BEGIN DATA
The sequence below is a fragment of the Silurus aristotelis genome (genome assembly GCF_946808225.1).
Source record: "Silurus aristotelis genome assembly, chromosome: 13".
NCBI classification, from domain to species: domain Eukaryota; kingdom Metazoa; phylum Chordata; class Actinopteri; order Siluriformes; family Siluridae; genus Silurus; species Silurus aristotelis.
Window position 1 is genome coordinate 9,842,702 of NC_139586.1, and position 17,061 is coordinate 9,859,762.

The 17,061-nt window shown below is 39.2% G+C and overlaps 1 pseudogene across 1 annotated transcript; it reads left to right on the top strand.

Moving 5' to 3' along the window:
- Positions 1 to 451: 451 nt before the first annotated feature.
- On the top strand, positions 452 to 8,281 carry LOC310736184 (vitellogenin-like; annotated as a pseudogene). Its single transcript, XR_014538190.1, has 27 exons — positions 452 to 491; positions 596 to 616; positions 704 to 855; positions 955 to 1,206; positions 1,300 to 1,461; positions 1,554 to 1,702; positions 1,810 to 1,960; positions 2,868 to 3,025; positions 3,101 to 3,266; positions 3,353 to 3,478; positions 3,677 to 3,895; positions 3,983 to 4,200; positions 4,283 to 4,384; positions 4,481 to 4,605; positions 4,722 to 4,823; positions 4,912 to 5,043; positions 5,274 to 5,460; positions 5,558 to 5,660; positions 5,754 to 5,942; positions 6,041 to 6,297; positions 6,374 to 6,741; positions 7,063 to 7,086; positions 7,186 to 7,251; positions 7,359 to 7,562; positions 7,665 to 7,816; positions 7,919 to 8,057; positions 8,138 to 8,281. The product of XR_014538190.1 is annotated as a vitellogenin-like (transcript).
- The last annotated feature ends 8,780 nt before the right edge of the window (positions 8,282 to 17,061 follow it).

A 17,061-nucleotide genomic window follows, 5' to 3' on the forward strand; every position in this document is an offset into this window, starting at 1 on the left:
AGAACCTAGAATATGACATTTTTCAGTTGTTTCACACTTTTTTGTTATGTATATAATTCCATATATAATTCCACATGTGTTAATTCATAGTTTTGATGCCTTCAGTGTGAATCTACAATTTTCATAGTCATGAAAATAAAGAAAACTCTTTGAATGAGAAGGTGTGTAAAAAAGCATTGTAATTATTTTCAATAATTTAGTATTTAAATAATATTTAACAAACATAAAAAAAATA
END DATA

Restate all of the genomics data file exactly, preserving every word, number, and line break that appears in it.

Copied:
The sequence below is a fragment of the Silurus aristotelis genome (genome assembly GCF_946808225.1).
Source record: "Silurus aristotelis genome assembly, chromosome: 13".
NCBI classification, from domain to species: domain Eukaryota; kingdom Metazoa; phylum Chordata; class Actinopteri; order Siluriformes; family Siluridae; genus Silurus; species Silurus aristotelis.
Window position 1 is genome coordinate 9,842,702 of NC_139586.1, and position 17,061 is coordinate 9,859,762.

The 17,061-nt window shown below is 39.2% G+C and overlaps 1 pseudogene across 1 annotated transcript; it reads left to right on the top strand.

Moving 5' to 3' along the window:
- Positions 1 to 451: 451 nt before the first annotated feature.
- On the top strand, positions 452 to 8,281 carry LOC310736184 (vitellogenin-like; annotated as a pseudogene). Its single transcript, XR_014538190.1, has 27 exons — positions 452 to 491; positions 596 to 616; positions 704 to 855; positions 955 to 1,206; positions 1,300 to 1,461; positions 1,554 to 1,702; positions 1,810 to 1,960; positions 2,868 to 3,025; positions 3,101 to 3,266; positions 3,353 to 3,478; positions 3,677 to 3,895; positions 3,983 to 4,200; positions 4,283 to 4,384; positions 4,481 to 4,605; positions 4,722 to 4,823; positions 4,912 to 5,043; positions 5,274 to 5,460; positions 5,558 to 5,660; positions 5,754 to 5,942; positions 6,041 to 6,297; positions 6,374 to 6,741; positions 7,063 to 7,086; positions 7,186 to 7,251; positions 7,359 to 7,562; positions 7,665 to 7,816; positions 7,919 to 8,057; positions 8,138 to 8,281. The product of XR_014538190.1 is annotated as a vitellogenin-like (transcript).
- The last annotated feature ends 8,780 nt before the right edge of the window (positions 8,282 to 17,061 follow it).

A 17,061-nucleotide genomic window follows, 5' to 3' on the forward strand; every position in this document is an offset into this window, starting at 1 on the left:
AGAACCTAGAATATGACATTTTTCAGTTGTTTCACACTTTTTTGTTATGTATATAATTCCATATATAATTCCACATGTGTTAATTCATAGTTTTGATGCCTTCAGTGTGAATCTACAATTTTCATAGTCATGAAAATAAAGAAAACTCTTTGAATGAGAAGGTGTGTAAAAAAGCATTGTAATTATTTTCAATAATTTAGTATTTAAATAATATTTAACAAACATAAAAAAAATA